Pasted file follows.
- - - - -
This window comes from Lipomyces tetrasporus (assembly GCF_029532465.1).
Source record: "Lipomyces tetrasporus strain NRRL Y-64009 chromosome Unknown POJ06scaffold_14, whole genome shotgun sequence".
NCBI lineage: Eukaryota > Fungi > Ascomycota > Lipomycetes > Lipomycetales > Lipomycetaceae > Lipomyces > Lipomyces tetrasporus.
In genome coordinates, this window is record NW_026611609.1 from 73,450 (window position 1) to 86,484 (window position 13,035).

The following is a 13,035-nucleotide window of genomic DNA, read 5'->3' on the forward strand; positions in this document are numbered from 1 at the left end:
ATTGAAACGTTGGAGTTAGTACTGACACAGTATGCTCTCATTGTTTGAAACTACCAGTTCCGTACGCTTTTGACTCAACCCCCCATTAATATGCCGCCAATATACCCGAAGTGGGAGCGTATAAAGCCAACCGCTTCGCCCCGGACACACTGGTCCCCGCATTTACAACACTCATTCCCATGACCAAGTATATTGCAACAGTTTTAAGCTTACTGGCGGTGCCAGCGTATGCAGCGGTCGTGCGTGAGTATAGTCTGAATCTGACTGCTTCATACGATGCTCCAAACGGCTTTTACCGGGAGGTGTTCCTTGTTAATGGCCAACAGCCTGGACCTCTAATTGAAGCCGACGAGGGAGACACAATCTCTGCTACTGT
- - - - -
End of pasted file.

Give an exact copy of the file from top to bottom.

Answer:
This window comes from Lipomyces tetrasporus (assembly GCF_029532465.1).
Source record: "Lipomyces tetrasporus strain NRRL Y-64009 chromosome Unknown POJ06scaffold_14, whole genome shotgun sequence".
NCBI lineage: Eukaryota > Fungi > Ascomycota > Lipomycetes > Lipomycetales > Lipomycetaceae > Lipomyces > Lipomyces tetrasporus.
In genome coordinates, this window is record NW_026611609.1 from 73,450 (window position 1) to 86,484 (window position 13,035).

The following is a 13,035-nucleotide window of genomic DNA, read 5'->3' on the forward strand; positions in this document are numbered from 1 at the left end:
ATTGAAACGTTGGAGTTAGTACTGACACAGTATGCTCTCATTGTTTGAAACTACCAGTTCCGTACGCTTTTGACTCAACCCCCCATTAATATGCCGCCAATATACCCGAAGTGGGAGCGTATAAAGCCAACCGCTTCGCCCCGGACACACTGGTCCCCGCATTTACAACACTCATTCCCATGACCAAGTATATTGCAACAGTTTTAAGCTTACTGGCGGTGCCAGCGTATGCAGCGGTCGTGCGTGAGTATAGTCTGAATCTGACTGCTTCATACGATGCTCCAAACGGCTTTTACCGGGAGGTGTTCCTTGTTAATGGCCAACAGCCTGGACCTCTAATTGAAGCCGACGAGGGAGACACAATCTCTGCTACTGT